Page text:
By Kirk Winter

As the retired person, in our marriage I am largely responsible for running the errands in our family. I live in Lindsay, and Monday, May 6 appeared to be like almost every other day.

I had just finished picking up a prescription at the pharmacy, and had gone to the top of Kent Street to purchase some adult beverages at the Liquor Store. While I was in the store the power went out. Fortunately, I was paying cash and I was able to complete my transaction.

What I didn’t realize was the immediate traffic chaos I would be joining on Lindsay’s busiest street as drivers decided to lose their minds and ignore everything they had been taught about what to do at a four-way stop without functioning lights.

During my trip up Kent Street, I saw people blow through intersections without slowing for any other traffic, multiple drivers in the intersections at the same time with arms waving and hands gesticulating as vehicles missed each other by inches as the confusion grew, and the overuse of the horn as a form of communication between flummoxed drivers who did not have a clue about what the appropriate etiquette was.

The intersection of Kent and Angeline was worth your life to traverse with all the additional lanes clearly overtaxing the bird-like brains of too many Lindsay drivers. Pedestrians and bicyclists added to the pandemonium by entering lanes of traffic when it clearly wasn’t their turn.

I figured at minimum that CKL police officers would be on point duty at this intersection within minutes of the outage, but there wasn’t a black and white cruiser to be seen.

I thought I had seen everything when a semi-trailer made a rolling stop through the Kent and Adelaide intersection, almost daring any cars to challenge the chrome behemoth in an automotive version of “chicken”. Cars halfway through the intersection slammed on their brakes and stood mid-intersection to let this primordial beast pass.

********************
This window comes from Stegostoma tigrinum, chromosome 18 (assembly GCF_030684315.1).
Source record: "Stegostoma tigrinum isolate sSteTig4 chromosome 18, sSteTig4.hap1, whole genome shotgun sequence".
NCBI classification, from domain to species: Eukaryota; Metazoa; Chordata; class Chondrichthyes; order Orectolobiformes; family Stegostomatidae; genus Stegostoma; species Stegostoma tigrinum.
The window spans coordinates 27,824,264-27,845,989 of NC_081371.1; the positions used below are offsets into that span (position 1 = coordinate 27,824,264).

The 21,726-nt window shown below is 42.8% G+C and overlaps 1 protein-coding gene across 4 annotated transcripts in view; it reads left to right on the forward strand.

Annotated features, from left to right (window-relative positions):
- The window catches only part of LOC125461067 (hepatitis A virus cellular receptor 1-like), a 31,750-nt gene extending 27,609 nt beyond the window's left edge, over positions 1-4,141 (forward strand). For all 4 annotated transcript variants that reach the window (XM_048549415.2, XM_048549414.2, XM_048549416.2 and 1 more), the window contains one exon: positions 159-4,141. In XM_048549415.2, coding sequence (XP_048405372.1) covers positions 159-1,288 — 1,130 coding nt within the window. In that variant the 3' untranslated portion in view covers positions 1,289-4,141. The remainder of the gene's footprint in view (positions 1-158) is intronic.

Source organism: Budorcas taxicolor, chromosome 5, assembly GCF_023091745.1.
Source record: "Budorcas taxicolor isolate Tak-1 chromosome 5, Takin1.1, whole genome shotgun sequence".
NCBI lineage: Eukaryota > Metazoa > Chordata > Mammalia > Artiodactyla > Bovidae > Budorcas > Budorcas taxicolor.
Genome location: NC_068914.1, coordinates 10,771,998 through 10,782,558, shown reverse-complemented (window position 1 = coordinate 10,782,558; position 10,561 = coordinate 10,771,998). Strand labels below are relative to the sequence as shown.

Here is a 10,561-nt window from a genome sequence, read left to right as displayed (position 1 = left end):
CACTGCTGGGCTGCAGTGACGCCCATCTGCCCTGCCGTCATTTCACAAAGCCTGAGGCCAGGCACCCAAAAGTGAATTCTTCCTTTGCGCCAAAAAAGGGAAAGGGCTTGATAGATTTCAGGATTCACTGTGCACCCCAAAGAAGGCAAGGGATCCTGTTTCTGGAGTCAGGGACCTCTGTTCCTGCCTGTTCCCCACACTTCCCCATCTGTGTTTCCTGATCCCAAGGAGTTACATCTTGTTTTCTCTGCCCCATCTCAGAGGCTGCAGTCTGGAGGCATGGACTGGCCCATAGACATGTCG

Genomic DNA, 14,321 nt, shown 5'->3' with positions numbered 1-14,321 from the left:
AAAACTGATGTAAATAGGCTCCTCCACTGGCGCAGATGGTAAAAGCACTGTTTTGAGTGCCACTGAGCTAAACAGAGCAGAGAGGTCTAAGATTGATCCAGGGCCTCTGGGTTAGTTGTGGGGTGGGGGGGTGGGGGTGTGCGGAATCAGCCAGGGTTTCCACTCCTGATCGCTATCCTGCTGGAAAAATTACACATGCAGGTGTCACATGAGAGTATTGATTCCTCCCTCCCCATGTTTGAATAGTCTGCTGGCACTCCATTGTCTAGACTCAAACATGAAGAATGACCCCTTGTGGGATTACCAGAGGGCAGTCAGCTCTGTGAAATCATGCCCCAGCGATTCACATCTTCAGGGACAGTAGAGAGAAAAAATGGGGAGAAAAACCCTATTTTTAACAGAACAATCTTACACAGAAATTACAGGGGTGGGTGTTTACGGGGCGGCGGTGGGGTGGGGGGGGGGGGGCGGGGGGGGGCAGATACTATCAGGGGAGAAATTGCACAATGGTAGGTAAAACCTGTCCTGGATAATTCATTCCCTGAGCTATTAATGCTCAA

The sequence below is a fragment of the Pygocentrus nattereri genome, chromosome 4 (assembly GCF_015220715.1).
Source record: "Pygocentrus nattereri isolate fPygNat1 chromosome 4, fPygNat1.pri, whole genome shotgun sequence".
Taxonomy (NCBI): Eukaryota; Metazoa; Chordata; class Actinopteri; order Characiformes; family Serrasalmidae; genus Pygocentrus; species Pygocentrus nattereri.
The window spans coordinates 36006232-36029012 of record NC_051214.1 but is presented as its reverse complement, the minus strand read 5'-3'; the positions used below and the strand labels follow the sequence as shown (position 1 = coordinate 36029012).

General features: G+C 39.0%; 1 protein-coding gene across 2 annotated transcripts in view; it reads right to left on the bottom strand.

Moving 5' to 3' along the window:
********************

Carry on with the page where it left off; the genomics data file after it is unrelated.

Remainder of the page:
I arrived at my doctor’s office across the street from LCVI hoping that by the time my appointment was done the lights would be on, and sanity would have returned to the roads.

An hour later, the situation had not improved, and the intersection of Kent Street and Victoria was jammed by indecision as drivers sat at the dead lights wondering what to do.

Power was off for almost eight hours and I am sure the gridlock on Kent Street only got worse as GTA commuters began to feed back into the City later that afternoon.

When the power did finally come back on, I checked the Ontario.ca site for the exact wording of how you need to proceed at a set of lights that have become a four-way stop because of a power outage. The legislation says “at an intersection with stop signs at all corners, you must yield the right-of-way to the first vehicle to come to a complete stop. If two vehicles stop at the same time, the vehicle on the left must yield to the vehicle on the right.”

Dozens of CKL drivers need to commit that definition to memory so next time the lights go out some level of common sense and order is maintained on our city streets. I just hope no one was seriously injured, as hundreds of my fellow drivers made me wonder once again how they ever got their driver’s licenses in the first place.

Deb CrossenTrending